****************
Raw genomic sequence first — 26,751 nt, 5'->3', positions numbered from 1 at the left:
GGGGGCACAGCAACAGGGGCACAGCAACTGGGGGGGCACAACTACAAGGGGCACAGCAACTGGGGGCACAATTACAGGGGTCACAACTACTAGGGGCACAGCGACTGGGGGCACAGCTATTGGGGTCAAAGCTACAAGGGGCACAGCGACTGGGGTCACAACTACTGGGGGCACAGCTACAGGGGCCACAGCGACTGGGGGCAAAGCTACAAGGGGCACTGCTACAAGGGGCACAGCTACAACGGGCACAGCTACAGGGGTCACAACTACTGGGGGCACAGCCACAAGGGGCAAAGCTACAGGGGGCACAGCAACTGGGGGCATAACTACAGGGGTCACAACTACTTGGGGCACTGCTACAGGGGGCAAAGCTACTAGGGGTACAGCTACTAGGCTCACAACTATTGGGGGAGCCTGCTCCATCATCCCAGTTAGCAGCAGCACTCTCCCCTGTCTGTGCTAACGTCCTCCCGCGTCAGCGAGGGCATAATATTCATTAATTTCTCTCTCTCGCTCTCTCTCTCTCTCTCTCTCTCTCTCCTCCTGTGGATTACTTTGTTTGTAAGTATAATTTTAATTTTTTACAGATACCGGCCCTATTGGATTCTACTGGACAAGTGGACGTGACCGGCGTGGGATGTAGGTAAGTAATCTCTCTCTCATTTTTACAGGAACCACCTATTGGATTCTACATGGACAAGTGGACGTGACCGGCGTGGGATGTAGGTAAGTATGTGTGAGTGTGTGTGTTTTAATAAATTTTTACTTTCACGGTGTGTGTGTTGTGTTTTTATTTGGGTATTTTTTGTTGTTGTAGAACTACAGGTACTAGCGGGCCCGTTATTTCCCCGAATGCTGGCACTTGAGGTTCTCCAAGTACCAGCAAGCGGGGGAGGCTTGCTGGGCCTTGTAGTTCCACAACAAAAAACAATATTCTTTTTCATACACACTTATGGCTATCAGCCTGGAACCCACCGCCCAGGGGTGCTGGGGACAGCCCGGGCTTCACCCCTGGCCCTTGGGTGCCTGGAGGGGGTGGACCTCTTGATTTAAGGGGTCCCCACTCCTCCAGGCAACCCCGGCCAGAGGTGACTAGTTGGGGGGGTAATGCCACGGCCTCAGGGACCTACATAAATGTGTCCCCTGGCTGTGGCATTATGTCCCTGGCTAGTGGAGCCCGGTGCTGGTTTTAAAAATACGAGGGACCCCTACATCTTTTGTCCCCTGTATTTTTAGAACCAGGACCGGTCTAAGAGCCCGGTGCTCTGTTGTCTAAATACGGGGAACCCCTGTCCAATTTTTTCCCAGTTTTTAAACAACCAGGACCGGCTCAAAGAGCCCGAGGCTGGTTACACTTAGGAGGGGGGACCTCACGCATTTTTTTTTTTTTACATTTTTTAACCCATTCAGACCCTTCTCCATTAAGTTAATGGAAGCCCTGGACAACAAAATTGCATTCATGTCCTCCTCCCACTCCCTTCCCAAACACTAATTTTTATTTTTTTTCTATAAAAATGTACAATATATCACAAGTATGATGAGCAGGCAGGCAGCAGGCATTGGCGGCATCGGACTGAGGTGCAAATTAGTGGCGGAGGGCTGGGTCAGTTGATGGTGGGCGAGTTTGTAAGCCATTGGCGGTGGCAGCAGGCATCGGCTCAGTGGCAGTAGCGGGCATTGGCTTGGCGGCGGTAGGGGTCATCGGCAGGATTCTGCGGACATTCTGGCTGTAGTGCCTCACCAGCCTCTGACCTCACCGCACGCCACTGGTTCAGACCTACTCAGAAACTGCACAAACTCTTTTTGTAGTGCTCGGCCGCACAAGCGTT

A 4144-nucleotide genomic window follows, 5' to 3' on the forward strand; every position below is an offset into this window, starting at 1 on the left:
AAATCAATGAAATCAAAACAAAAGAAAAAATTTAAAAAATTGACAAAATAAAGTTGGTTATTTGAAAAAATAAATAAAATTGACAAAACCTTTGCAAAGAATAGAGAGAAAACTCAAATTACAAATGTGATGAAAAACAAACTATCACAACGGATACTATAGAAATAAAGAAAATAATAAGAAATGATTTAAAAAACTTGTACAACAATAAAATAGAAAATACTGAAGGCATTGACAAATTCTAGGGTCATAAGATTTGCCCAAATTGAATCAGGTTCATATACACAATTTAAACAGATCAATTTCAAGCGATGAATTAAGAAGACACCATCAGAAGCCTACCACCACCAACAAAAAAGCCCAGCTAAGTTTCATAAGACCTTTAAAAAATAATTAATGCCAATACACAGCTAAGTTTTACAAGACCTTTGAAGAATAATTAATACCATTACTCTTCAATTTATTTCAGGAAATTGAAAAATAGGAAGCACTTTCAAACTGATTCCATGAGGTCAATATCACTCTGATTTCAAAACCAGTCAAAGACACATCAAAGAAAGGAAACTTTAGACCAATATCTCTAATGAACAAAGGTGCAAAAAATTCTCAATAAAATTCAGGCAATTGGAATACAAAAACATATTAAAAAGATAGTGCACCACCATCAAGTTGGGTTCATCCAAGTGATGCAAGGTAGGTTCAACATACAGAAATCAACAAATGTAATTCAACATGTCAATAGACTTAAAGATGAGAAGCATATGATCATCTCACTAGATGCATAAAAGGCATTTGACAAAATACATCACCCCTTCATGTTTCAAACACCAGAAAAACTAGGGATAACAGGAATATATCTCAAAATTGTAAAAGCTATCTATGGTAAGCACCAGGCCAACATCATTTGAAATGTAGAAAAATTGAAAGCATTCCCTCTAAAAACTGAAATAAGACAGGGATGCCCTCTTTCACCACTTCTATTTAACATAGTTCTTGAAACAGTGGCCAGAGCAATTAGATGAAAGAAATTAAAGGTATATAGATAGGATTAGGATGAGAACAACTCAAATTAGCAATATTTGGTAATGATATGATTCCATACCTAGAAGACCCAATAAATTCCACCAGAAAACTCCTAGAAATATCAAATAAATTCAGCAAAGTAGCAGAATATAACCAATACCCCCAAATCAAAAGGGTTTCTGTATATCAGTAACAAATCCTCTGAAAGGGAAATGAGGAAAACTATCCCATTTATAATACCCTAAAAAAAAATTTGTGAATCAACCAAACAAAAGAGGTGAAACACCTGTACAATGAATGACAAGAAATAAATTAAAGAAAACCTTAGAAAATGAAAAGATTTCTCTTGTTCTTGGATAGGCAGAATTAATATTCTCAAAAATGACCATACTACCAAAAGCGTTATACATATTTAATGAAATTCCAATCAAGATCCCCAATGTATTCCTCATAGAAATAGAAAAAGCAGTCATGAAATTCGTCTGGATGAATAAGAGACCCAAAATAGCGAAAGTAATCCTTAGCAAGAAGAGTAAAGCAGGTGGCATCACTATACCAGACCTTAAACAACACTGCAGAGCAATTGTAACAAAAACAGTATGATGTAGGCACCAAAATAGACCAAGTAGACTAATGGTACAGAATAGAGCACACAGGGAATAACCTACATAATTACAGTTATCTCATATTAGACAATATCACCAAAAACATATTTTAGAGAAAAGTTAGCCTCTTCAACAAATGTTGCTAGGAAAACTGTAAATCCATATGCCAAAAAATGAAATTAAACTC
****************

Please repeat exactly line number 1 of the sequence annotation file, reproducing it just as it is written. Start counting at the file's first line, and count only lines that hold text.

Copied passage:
Raw genomic sequence first — 26,751 nt, 5'->3', positions numbered from 1 at the left: